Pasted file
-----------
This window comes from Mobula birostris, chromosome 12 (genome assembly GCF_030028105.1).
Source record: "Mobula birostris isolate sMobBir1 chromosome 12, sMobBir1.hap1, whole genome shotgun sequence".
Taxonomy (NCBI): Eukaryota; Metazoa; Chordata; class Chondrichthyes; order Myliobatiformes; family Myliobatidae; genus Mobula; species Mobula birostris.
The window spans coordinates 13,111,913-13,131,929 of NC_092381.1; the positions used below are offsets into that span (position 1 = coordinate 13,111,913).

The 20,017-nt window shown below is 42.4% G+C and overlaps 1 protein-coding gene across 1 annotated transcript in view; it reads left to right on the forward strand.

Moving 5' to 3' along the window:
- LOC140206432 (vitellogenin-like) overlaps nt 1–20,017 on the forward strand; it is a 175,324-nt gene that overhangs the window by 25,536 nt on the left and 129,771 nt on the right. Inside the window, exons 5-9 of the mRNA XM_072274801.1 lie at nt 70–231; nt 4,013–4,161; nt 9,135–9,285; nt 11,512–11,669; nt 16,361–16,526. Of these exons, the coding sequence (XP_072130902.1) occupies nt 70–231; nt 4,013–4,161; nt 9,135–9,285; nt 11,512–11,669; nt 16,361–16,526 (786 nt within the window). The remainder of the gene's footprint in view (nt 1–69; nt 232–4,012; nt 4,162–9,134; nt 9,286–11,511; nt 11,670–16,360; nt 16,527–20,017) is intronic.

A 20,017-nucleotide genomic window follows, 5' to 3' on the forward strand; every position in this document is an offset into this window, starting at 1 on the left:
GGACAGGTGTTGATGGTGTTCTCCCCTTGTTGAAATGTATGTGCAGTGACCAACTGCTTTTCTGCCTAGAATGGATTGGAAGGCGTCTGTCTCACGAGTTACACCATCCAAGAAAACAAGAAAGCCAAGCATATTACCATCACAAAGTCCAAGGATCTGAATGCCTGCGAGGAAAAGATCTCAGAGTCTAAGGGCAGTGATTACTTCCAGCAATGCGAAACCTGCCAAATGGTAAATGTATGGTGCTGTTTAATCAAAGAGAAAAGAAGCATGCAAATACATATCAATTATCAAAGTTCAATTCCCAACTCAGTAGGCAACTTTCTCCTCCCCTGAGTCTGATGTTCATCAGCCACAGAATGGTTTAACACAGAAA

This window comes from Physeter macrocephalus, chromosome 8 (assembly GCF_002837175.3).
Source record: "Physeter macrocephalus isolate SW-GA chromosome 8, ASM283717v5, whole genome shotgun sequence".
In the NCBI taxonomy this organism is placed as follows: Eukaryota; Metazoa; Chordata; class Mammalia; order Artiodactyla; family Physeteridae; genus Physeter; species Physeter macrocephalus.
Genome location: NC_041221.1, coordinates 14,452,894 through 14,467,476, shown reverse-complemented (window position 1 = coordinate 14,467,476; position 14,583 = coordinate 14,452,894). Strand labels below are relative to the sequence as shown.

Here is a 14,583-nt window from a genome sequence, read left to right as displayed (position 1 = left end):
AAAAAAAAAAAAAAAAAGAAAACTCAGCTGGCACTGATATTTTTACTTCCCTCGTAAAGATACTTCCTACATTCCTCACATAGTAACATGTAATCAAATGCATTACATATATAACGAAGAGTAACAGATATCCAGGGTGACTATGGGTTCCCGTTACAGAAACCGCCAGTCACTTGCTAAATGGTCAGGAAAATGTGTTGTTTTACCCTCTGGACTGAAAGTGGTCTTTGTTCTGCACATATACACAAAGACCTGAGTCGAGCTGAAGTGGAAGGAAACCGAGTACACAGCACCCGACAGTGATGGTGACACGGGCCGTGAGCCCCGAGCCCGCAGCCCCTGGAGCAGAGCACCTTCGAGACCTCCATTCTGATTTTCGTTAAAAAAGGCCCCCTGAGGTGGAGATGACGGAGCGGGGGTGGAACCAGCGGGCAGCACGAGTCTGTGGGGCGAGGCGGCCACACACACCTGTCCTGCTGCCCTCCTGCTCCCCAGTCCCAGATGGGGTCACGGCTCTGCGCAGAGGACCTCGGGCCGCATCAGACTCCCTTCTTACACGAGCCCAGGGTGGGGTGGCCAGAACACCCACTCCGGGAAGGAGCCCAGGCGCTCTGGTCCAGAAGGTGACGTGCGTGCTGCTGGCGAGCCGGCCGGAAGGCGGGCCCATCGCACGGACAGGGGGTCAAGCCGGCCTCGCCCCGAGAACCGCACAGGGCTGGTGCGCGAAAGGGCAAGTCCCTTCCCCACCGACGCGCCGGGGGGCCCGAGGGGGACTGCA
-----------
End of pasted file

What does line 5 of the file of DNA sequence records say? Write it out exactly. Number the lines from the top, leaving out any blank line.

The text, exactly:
The 20,017-nt window shown below is 42.4% G+C and overlaps 1 protein-coding gene across 1 annotated transcript in view; it reads left to right on the forward strand.